Lutowiska is an extensive village located in the Bieszczady county by the route of the Large Bieszczady Ring Road (Duża Obwodnica Bieszczadzka). The name comes from the Ukrainian word litowyszcze, which means the place of grazing livestock in the forest.
The village was established under Wallachian law in 1580 in the land belonging to the Kmita family. Lutowiska was an important place as the trade routes intersected there, one led from Sanok to Transylvania and the other one from Przemyśl to Użgorod. In 1939 Lutowiska was occupied by the Soviets, and in 1941 Germans entered to the village. On 22nd of June 1942, 650 Jews from Lutowiska and nearby area were murdered near the church, today a monument is in that place. The remnants of Jewish population are the ruins of the synagogue and the Jewish cemetery, where about 1000 matzevahs (Jewish tombstones) have survived. After the World War II, Lutowiska came to USSR territory and changed its name to Szewczenkowo. This named functioned until 1957. In 1951, the village returned to Poland as part of the border alignment and the previous name of the village was also restored. The Orthodox church from 1898 was in Lutowiska, but it was transferred to Dwernik as a building material for the church. Only the cross and the trees remained.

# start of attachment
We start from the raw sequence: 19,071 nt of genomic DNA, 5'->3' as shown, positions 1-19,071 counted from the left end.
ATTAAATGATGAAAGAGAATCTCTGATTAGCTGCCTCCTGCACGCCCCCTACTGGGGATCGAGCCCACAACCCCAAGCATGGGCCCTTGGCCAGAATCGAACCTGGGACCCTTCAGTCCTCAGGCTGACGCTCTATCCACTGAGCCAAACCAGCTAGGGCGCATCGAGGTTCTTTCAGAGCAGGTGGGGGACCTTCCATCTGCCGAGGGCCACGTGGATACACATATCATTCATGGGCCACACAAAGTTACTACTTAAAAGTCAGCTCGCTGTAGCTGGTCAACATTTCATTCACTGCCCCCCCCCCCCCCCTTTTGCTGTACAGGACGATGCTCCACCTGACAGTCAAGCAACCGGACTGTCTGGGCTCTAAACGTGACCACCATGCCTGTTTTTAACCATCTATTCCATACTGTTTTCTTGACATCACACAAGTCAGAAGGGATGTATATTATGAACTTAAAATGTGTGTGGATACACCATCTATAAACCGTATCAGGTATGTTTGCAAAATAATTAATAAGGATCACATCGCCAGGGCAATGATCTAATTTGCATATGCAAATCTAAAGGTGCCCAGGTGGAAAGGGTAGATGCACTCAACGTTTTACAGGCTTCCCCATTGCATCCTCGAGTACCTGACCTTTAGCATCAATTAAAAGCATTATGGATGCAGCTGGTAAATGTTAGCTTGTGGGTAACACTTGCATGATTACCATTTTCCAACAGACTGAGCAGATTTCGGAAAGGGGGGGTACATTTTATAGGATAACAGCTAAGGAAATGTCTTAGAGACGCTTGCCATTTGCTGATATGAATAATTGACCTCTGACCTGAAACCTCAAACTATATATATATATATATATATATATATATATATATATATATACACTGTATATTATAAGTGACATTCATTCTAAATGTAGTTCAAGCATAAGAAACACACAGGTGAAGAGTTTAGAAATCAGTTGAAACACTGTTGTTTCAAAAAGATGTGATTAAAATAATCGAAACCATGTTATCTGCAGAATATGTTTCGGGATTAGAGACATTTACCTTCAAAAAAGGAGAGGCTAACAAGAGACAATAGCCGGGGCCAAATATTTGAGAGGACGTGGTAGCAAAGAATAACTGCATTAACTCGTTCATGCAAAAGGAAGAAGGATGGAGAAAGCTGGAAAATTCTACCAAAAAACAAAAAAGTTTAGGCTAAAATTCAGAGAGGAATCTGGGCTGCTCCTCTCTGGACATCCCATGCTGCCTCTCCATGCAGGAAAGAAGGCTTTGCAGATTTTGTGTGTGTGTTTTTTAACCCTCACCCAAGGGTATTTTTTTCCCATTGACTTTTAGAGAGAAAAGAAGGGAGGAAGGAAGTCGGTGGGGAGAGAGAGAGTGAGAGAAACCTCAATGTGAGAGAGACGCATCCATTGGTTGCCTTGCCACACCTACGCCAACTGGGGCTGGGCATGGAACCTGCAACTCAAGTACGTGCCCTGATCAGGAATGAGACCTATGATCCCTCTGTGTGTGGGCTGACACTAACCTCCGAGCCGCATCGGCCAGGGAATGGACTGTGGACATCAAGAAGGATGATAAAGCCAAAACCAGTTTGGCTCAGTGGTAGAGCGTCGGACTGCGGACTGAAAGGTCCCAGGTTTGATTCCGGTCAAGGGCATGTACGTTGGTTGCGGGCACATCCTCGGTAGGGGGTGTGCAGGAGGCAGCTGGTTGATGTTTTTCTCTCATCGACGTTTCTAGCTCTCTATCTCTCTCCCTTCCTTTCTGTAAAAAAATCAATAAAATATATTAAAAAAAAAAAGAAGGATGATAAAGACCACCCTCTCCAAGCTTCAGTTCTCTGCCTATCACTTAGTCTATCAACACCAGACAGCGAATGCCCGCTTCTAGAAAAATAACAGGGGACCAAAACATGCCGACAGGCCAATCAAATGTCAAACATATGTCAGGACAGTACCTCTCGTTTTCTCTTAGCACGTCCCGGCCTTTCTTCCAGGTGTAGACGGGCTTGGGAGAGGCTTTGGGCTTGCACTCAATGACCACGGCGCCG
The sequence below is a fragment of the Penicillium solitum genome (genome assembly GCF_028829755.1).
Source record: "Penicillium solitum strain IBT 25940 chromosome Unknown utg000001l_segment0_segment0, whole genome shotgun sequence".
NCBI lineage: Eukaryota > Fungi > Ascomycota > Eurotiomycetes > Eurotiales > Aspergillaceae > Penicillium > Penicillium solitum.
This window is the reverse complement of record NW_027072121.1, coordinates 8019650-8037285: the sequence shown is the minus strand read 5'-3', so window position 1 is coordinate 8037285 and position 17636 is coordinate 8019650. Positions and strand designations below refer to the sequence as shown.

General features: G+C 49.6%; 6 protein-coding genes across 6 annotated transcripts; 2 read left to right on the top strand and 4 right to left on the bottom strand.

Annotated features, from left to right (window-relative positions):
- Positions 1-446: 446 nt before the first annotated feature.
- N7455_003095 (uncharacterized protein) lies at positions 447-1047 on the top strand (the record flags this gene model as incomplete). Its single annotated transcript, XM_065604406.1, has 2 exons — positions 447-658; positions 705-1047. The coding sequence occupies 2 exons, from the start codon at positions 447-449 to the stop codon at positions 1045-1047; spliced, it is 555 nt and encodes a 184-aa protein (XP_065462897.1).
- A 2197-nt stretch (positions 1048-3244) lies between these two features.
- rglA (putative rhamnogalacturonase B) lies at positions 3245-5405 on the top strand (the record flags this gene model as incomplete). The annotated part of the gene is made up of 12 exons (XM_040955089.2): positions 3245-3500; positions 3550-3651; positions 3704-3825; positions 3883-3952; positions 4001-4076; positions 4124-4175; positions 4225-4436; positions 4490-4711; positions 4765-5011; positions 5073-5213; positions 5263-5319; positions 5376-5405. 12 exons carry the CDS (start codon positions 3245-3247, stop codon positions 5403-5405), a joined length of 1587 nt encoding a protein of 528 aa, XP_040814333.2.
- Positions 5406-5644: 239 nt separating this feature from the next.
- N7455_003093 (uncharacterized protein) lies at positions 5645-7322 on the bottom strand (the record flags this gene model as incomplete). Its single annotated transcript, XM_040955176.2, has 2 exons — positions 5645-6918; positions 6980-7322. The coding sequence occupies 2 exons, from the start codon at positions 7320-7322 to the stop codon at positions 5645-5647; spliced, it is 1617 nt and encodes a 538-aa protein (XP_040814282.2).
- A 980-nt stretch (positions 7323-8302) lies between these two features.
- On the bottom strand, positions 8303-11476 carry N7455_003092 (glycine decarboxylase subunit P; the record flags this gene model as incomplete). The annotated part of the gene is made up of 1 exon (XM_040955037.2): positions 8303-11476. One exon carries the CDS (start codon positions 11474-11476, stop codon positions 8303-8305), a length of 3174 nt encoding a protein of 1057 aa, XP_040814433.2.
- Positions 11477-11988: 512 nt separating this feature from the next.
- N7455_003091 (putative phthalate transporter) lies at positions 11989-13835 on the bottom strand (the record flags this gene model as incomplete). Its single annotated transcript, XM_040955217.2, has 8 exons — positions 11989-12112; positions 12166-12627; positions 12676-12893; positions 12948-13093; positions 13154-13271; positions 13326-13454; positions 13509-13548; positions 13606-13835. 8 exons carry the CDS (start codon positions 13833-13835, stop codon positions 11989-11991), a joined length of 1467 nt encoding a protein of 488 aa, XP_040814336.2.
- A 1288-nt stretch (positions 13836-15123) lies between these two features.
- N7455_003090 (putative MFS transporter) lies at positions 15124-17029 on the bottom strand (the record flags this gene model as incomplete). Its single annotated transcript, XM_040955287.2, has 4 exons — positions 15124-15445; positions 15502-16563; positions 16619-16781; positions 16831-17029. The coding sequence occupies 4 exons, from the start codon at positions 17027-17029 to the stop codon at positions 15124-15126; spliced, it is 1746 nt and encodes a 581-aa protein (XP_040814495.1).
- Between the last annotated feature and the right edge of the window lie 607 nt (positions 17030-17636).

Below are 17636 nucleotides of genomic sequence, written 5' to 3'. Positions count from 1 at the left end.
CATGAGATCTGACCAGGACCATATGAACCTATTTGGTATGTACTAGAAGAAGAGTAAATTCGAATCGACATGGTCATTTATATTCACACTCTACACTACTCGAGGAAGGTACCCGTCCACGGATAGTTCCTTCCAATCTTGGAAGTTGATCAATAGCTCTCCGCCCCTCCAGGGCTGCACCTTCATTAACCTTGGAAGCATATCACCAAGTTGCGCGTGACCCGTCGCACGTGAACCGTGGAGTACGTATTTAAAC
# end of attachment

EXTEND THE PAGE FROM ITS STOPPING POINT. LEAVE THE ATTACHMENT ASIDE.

Lutowiska is currently the seat of the least populated and one of the largest commune in Poland.